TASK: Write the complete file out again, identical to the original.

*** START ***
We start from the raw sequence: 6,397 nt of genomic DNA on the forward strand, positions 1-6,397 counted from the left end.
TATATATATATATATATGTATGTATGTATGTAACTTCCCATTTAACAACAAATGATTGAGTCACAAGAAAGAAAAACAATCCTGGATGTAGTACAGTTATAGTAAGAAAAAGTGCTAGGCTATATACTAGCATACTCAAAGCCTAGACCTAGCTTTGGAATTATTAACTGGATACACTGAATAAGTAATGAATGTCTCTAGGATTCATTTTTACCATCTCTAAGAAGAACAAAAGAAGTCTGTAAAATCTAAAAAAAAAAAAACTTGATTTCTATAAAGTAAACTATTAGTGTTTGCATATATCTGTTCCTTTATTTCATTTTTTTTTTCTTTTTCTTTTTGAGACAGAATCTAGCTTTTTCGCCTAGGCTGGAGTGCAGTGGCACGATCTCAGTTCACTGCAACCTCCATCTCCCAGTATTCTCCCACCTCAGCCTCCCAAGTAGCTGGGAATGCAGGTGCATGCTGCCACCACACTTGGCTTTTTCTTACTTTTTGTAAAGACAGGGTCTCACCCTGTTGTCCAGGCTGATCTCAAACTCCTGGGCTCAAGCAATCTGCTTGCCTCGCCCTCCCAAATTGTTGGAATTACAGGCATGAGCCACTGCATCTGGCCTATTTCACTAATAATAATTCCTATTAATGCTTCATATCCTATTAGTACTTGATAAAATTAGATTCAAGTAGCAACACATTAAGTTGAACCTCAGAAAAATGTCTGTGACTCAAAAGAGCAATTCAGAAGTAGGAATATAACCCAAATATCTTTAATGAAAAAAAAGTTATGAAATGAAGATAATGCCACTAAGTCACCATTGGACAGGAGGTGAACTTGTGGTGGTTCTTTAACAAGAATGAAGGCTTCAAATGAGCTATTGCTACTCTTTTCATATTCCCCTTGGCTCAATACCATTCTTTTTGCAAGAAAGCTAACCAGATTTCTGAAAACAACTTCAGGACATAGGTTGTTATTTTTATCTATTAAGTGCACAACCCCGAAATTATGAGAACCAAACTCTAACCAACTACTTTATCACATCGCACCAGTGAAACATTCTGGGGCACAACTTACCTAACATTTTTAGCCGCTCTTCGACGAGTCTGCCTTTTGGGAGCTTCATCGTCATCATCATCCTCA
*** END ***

We start from the raw sequence: 6,397 nt of genomic DNA on the forward strand, positions 1-6,397 counted from the left end.
TATATATATATATATATGTATGTATGTATGTAACTTCCCATTTAACAACAAATGATTGAGTCACAAGAAAGAAAAACAATCCTGGATGTAGTACAGTTATAGTAAGAAAAAGTGCTAGGCTATATACTAGCATACTCAAAGCCTAGACCTAGCTTTGGAATTATTAACTGGATACACTGAATAAGTAATGAATGTCTCTAGGATTCATTTTTACCATCTCTAAGAAGAACAAAAGAAGTCTGTAAAATCTAAAAAAAAAAAAACTTGATTTCTATAAAGTAAACTATTAGTGTTTGCATATATCTGTTCCTTTATTTCATTTTTTTTTTCTTTTTCTTTTTGAGACAGAATCTAGCTTTTTCGCCTAGGCTGGAGTGCAGTGGCACGATCTCAGTTCACTGCAACCTCCATCTCCCAGTATTCTCCCACCTCAGCCTCCCAAGTAGCTGGGAATGCAGGTGCATGCTGCCACCACACTTGGCTTTTTCTTACTTTTTGTAAAGACAGGGTCTCACCCTGTTGTCCAGGCTGATCTCAAACTCCTGGGCTCAAGCAATCTGCTTGCCTCGCCCTCCCAAATTGTTGGAATTACAGGCATGAGCCACTGCATCTGGCCTATTTCACTAATAATAATTCCTATTAATGCTTCATATCCTATTAGTACTTGATAAAATTAGATTCAAGTAGCAACACATTAAGTTGAACCTCAGAAAAATGTCTGTGACTCAAAAGAGCAATTCAGAAGTAGGAATATAACCCAAATATCTTTAATGAAAAAAAAGTTATGAAATGAAGATAATGCCACTAAGTCACCATTGGACAGGAGGTGAACTTGTGGTGGTTCTTTAACAAGAATGAAGGCTTCAAATGAGCTATTGCTACTCTTTTCATATTCCCCTTGGCTCAATACCATTCTTTTTGCAAGAAAGCTAACCAGATTTCTGAAAACAACTTCAGGACATAGGTTGTTATTTTTATCTATTAAGTGCACAACCCCGAAATTATGAGAACCAAACTCTAACCAACTACTTTATCACATCGCACCAGTGAAACATTCTGGGGCACAACTTACCTAACATTTTTAGCCGCTCTTCGACGAGTCTGCCTTTTGGGAGCTTCATCGTCATCATCATCCTCA